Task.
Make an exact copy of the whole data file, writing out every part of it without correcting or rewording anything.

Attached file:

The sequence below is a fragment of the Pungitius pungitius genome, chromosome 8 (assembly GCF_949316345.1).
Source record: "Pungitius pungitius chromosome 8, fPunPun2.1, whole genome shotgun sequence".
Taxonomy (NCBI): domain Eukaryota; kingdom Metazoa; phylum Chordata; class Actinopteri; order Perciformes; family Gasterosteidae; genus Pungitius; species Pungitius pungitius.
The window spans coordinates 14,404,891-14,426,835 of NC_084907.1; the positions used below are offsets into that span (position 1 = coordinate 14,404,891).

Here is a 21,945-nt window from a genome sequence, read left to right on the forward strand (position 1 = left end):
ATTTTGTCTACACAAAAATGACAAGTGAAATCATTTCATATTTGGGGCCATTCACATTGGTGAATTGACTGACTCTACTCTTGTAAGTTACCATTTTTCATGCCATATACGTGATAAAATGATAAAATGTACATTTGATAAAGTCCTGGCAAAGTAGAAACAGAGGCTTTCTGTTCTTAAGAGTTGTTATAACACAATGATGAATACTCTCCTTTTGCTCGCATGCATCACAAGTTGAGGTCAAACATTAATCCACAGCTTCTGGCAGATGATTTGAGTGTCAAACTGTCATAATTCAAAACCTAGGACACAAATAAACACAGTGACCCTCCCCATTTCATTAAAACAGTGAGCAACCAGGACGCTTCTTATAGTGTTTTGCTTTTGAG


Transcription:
The sequence below is a fragment of the Pungitius pungitius genome, chromosome 8 (assembly GCF_949316345.1).
Source record: "Pungitius pungitius chromosome 8, fPunPun2.1, whole genome shotgun sequence".
Taxonomy (NCBI): domain Eukaryota; kingdom Metazoa; phylum Chordata; class Actinopteri; order Perciformes; family Gasterosteidae; genus Pungitius; species Pungitius pungitius.
The window spans coordinates 14,404,891-14,426,835 of NC_084907.1; the positions used below are offsets into that span (position 1 = coordinate 14,404,891).

Here is a 21,945-nt window from a genome sequence, read left to right on the forward strand (position 1 = left end):
ATTTTGTCTACACAAAAATGACAAGTGAAATCATTTCATATTTGGGGCCATTCACATTGGTGAATTGACTGACTCTACTCTTGTAAGTTACCATTTTTCATGCCATATACGTGATAAAATGATAAAATGTACATTTGATAAAGTCCTGGCAAAGTAGAAACAGAGGCTTTCTGTTCTTAAGAGTTGTTATAACACAATGATGAATACTCTCCTTTTGCTCGCATGCATCACAAGTTGAGGTCAAACATTAATCCACAGCTTCTGGCAGATGATTTGAGTGTCAAACTGTCATAATTCAAAACCTAGGACACAAATAAACACAGTGACCCTCCCCATTTCATTAAAACAGTGAGCAACCAGGACGCTTCTTATAGTGTTTTGCTTTTGAG